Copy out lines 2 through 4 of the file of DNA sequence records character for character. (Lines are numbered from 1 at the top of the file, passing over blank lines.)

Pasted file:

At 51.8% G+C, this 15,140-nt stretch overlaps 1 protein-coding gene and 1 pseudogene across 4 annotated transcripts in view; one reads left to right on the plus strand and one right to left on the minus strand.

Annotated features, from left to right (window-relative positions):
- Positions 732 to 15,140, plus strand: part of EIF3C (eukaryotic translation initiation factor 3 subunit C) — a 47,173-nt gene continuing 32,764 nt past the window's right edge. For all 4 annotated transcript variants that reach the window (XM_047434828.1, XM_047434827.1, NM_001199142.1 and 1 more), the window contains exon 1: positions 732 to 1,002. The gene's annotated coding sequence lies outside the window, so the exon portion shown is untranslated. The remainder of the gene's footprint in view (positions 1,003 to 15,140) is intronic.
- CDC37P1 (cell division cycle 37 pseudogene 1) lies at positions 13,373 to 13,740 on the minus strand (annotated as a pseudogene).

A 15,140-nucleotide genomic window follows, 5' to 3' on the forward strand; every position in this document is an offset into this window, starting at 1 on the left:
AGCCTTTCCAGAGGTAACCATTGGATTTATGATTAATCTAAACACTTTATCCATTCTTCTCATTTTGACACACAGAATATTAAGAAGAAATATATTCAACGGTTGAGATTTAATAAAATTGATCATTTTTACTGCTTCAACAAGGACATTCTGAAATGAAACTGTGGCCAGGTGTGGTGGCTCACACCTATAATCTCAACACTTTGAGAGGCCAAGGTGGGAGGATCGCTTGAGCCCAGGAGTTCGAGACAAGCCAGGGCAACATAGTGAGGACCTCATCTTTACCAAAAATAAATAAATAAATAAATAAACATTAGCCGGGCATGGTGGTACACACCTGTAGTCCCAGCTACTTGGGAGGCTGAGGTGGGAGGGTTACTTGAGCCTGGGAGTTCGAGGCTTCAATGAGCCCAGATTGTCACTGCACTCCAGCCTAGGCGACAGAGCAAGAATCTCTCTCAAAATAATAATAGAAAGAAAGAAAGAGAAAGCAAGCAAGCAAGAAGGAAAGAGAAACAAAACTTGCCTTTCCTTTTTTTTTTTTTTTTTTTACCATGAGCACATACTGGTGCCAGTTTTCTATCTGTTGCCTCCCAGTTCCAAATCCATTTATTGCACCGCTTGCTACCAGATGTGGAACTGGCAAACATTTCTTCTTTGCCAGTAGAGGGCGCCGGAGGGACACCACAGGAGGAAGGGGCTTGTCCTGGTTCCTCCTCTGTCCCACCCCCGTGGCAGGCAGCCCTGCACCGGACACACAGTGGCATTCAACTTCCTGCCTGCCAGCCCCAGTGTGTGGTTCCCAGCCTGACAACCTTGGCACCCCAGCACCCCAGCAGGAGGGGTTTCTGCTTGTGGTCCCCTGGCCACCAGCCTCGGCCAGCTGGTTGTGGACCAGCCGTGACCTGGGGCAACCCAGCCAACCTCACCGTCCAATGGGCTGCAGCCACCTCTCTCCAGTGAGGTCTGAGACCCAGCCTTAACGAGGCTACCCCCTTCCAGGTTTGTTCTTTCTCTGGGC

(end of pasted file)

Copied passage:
Annotated features, from left to right (window-relative positions):
- Positions 732 to 15,140, plus strand: part of EIF3C (eukaryotic translation initiation factor 3 subunit C) — a 47,173-nt gene continuing 32,764 nt past the window's right edge. For all 4 annotated transcript variants that reach the window (XM_047434828.1, XM_047434827.1, NM_001199142.1 and 1 more), the window contains exon 1: positions 732 to 1,002. The gene's annotated coding sequence lies outside the window, so the exon portion shown is untranslated. The remainder of the gene's footprint in view (positions 1,003 to 15,140) is intronic.
- CDC37P1 (cell division cycle 37 pseudogene 1) lies at positions 13,373 to 13,740 on the minus strand (annotated as a pseudogene).